The Battle of Rabaul, also known by the Japanese as Operation R, was fought on the island of New Britain in the Australian Territory of New Guinea, in January and February 1942. It was a strategically significant defeat of Allied forces by Japan in the Pacific campaign of World War II, with the Japanese invasion force quickly overwhelming the small Australian garrison, the majority of which was either killed or captured. Hostilities on the neighbouring island of New Ireland are also usually considered to be part of the same battle. Rabaul was significant because of its proximity to the Japanese territory of the Caroline Islands, site of a major Imperial Japanese Navy base on Truk.
Following the capture of the port of Rabaul, Japanese forces turned it into a major base and proceeded to land on mainland New Guinea, advancing toward Port Moresby. Heavy fighting followed along the Kokoda Track, and around Milne Bay, before the Japanese were eventually pushed back towards Buna–Gona by early 1943. As part of Operation Cartwheel, throughout 1943–1945, Allied forces later sought to isolate the Japanese garrison on Rabaul, rather than capturing it, largely using air power to do so, with US and Australian ground forces pursuing a limited campaign in western New Britain during this time.
By the end of the war, there was still a sizeable garrison at Rabaul, with large quantities of equipment that were subsequently abandoned. In the aftermath, it took the Allies over two years to repatriate the captured Japanese soldiers, while clean up efforts continued past the late 1950s. Many relics including ships, aircraft and weapons, as well as abandoned positions and tunnels, remain in the area.
Rabaul lies on the eastern end of the island of New Britain. At the time of the battle, the town was the capital of the Australian-administered Territory of New Guinea, having been captured from the Germans in 1914.In March 1941, the Australians despatched a small garrison to the region, as tensions with Japan heightened. The small Australian Army garrison in New Britain was built around Lieutenant Colonel Howard Carr's 700-strong 2/22nd Battalion, an Australian Imperial Force (AIF) infantry battalion. This battalion formed part of Lark Force, which eventually numbered 1,400 men and was commanded by Lieutenant Colonel John Scanlan. The force also included personnel from a local Militia unit, the New Guinea Volunteer Rifles (NGVR), a coastal defence battery, an anti-aircraft battery, an anti-tank battery and a detachment of the 2/10th Field Ambulance. The 2/22nd Battalion Band—which was also included in Lark Force—is perhaps the only military unit ever to have been entirely recruited from the ranks of the Salvation Army. A commando unit, the 130-strong 2/1st Independent Company, was detached to garrison the nearby island of New Ireland.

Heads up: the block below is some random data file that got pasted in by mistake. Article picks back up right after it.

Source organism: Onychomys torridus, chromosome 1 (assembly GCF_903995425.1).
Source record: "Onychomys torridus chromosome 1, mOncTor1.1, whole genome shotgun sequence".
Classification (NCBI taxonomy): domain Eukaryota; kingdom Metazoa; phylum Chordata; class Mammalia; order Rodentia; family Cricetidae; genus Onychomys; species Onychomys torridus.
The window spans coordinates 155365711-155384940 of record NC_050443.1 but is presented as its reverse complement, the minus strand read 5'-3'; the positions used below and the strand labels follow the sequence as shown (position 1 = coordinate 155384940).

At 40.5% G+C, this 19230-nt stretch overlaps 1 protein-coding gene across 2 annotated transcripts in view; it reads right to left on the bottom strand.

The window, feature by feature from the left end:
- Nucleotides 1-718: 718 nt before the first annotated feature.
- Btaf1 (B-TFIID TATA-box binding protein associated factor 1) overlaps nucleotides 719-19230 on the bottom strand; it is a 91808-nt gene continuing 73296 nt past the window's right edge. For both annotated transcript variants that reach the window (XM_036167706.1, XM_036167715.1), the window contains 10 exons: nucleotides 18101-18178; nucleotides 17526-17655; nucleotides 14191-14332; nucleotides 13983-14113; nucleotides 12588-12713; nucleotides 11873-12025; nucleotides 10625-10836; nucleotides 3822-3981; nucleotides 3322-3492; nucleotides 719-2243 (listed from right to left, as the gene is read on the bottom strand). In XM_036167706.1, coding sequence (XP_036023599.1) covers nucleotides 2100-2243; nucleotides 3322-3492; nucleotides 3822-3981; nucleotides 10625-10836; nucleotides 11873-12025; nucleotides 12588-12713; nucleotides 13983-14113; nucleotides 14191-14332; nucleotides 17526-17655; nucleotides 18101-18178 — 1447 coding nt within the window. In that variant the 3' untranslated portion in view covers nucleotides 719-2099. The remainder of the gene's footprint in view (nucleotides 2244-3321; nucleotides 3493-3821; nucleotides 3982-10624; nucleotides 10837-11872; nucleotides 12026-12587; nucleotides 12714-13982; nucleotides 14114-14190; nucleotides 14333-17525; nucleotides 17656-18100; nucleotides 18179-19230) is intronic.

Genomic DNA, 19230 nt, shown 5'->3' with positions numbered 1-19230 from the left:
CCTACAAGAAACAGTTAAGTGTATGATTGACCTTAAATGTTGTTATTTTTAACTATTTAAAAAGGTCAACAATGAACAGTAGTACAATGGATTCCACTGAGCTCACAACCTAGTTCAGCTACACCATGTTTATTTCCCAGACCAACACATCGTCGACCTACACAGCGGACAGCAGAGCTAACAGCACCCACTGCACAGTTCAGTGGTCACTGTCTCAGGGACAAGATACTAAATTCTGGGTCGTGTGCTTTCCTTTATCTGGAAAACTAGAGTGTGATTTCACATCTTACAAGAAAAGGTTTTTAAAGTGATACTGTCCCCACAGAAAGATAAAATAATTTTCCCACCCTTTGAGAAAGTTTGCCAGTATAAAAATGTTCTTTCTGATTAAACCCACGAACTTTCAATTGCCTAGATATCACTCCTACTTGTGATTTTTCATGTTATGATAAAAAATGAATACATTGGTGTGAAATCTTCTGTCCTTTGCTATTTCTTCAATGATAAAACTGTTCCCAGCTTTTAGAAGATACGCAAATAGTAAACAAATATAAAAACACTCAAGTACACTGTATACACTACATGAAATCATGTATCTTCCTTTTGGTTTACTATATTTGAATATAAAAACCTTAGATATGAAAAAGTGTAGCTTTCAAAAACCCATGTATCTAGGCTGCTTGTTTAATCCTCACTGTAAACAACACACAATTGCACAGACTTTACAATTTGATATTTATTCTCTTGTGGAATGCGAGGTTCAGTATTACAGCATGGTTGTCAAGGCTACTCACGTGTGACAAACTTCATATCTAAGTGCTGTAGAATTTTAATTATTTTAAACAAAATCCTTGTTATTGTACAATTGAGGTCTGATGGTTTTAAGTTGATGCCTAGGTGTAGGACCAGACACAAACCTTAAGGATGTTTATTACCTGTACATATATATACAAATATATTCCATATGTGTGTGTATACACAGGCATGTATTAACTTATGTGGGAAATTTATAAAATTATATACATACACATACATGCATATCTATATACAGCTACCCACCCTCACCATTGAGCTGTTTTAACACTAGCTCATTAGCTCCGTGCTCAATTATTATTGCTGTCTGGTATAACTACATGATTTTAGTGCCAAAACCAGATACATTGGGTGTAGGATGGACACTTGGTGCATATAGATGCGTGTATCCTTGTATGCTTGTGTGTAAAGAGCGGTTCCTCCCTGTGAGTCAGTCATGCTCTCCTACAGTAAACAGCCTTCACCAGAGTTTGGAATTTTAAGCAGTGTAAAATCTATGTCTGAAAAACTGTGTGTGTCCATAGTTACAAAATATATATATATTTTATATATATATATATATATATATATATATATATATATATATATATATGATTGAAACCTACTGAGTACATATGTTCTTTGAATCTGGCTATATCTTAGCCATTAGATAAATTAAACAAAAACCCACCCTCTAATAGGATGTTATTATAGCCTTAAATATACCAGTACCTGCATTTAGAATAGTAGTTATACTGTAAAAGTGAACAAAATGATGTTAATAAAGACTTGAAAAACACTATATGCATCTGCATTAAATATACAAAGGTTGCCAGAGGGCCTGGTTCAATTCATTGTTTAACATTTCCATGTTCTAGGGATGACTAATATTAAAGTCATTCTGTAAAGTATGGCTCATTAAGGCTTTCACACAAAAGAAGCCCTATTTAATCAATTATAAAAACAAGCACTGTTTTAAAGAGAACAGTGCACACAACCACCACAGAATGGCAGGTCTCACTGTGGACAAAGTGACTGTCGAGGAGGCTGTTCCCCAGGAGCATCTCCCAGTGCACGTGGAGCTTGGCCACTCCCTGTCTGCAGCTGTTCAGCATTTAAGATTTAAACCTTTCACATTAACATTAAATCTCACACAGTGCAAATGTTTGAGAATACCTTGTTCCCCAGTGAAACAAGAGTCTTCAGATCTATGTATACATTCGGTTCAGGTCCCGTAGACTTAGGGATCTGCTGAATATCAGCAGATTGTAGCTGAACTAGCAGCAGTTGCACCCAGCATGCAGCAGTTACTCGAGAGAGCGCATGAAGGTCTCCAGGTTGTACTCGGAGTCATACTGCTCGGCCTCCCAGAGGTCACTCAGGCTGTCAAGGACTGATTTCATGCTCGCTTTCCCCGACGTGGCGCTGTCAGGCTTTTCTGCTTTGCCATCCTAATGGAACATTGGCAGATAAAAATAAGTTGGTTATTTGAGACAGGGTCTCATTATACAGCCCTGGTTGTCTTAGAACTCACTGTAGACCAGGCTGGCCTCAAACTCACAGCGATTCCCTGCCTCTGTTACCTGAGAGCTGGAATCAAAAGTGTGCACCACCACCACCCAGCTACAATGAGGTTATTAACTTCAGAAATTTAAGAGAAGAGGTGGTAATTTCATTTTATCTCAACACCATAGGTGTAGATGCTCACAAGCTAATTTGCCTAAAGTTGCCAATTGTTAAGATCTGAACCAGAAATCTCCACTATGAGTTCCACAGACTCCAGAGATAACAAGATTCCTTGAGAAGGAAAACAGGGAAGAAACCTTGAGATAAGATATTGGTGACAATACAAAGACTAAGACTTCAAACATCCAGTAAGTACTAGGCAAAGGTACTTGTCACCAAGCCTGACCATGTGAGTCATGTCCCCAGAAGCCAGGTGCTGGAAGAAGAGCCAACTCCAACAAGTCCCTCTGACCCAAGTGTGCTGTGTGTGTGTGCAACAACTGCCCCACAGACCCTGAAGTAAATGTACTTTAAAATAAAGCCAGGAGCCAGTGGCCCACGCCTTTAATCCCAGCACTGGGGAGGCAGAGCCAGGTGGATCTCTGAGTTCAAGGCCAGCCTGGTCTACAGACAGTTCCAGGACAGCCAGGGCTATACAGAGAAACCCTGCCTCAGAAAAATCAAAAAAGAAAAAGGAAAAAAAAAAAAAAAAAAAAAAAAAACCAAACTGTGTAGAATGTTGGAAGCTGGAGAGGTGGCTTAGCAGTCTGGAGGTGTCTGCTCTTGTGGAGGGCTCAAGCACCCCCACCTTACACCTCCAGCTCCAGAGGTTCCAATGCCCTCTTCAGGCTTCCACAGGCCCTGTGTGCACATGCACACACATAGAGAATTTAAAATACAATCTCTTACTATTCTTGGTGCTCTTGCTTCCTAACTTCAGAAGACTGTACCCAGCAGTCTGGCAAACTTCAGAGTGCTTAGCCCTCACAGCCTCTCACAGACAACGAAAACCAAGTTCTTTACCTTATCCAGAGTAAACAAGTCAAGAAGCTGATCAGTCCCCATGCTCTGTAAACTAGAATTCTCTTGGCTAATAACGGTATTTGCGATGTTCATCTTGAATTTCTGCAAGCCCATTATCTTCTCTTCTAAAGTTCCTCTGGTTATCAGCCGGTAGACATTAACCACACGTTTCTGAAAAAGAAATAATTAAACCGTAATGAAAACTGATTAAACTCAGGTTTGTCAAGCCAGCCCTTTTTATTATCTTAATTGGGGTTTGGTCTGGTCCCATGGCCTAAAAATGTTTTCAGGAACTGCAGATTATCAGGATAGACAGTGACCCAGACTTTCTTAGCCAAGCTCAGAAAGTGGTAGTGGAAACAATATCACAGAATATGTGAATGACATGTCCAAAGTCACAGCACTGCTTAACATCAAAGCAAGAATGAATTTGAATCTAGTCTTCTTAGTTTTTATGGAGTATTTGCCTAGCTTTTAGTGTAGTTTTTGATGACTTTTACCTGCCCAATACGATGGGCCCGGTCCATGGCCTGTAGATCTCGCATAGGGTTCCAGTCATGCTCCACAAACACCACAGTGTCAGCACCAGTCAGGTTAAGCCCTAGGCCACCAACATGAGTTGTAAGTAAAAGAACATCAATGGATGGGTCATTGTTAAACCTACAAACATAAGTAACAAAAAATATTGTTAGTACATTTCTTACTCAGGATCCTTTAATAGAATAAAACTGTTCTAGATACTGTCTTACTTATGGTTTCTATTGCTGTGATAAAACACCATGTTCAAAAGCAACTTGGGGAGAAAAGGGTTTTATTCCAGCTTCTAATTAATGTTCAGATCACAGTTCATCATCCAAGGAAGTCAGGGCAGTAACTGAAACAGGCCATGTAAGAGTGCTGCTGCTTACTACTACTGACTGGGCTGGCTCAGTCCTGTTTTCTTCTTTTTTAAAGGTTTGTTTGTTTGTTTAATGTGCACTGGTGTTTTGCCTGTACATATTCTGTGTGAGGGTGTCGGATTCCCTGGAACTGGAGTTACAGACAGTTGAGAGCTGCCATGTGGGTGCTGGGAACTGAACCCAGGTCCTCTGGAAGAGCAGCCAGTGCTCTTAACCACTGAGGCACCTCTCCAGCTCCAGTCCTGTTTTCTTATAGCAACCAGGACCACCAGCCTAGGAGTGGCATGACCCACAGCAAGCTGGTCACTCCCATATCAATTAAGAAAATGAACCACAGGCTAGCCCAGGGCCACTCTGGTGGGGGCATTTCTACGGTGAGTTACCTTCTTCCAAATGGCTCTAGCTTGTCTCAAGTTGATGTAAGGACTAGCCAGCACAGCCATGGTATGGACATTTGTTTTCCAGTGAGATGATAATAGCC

Throughout 1941, the Allies had planned to build Rabaul up as a "secure fleet anchorage" with plans to establish a radar station and a strong defensive minefield; however, these plans were ultimately shelved. Allied planners later determined that they did not have the capacity to expand the garrison around Rabaul, nor was the naval situation conducive to reinforcing it should the garrison come under attack. Nevertheless, the decision was made that the garrison would remain in place to hold Rabaul as a forward observation post.The main tasks of the garrison were protection of Vunakanau, the main Royal Australian Air Force (RAAF) airfield near Rabaul, and the nearby flying boat anchorage in Simpson Harbour, which were important for the surveillance of Japanese movements in the region. However, the RAAF contingent, under Wing Commander John Lerew, had little offensive capability, with only 10 lightly armed CAC Wirraway training aircraft and four Lockheed Hudson light bombers from No. 24 Squadron.
For the Japanese, Rabaul was important because of its proximity to the Caroline Islands, which was the site of a major Imperial Japanese Navy base on Truk. The capture of New Britain offered them a deep water harbour and airfields to provide protection to Truk and also to interdict Allied lines of communication between the United States and Australia.Following the capture of Guam, the South Seas Detachment, under Major General Tomitaro Horii, was tasked with capturing Kavieng and Rabaul, as part of "Operation R".